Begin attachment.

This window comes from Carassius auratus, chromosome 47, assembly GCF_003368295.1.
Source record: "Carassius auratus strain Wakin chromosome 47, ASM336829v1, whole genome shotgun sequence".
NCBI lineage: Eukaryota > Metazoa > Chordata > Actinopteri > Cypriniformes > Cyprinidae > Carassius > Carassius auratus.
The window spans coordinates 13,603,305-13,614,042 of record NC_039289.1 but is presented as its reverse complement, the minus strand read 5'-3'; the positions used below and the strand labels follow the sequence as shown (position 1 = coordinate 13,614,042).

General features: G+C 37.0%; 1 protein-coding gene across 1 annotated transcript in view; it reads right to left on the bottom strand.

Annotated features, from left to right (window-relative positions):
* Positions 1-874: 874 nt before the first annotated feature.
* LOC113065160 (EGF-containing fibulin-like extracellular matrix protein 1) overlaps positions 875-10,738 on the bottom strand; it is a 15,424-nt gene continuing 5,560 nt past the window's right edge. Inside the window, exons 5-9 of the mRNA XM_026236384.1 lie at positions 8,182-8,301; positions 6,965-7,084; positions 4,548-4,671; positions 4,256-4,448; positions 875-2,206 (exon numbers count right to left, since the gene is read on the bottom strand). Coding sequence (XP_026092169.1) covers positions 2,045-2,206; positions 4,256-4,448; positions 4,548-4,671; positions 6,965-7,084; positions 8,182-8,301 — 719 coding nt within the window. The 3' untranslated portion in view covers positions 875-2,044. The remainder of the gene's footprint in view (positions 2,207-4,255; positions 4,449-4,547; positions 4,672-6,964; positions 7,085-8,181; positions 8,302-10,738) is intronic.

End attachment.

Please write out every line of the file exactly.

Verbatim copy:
This window comes from Carassius auratus, chromosome 47, assembly GCF_003368295.1.
Source record: "Carassius auratus strain Wakin chromosome 47, ASM336829v1, whole genome shotgun sequence".
NCBI lineage: Eukaryota > Metazoa > Chordata > Actinopteri > Cypriniformes > Cyprinidae > Carassius > Carassius auratus.
The window spans coordinates 13,603,305-13,614,042 of record NC_039289.1 but is presented as its reverse complement, the minus strand read 5'-3'; the positions used below and the strand labels follow the sequence as shown (position 1 = coordinate 13,614,042).

General features: G+C 37.0%; 1 protein-coding gene across 1 annotated transcript in view; it reads right to left on the bottom strand.

Annotated features, from left to right (window-relative positions):
* Positions 1-874: 874 nt before the first annotated feature.
* LOC113065160 (EGF-containing fibulin-like extracellular matrix protein 1) overlaps positions 875-10,738 on the bottom strand; it is a 15,424-nt gene continuing 5,560 nt past the window's right edge. Inside the window, exons 5-9 of the mRNA XM_026236384.1 lie at positions 8,182-8,301; positions 6,965-7,084; positions 4,548-4,671; positions 4,256-4,448; positions 875-2,206 (exon numbers count right to left, since the gene is read on the bottom strand). Coding sequence (XP_026092169.1) covers positions 2,045-2,206; positions 4,256-4,448; positions 4,548-4,671; positions 6,965-7,084; positions 8,182-8,301 — 719 coding nt within the window. The 3' untranslated portion in view covers positions 875-2,044. The remainder of the gene's footprint in view (positions 2,207-4,255; positions 4,449-4,547; positions 4,672-6,964; positions 7,085-8,181; positions 8,302-10,738) is intronic.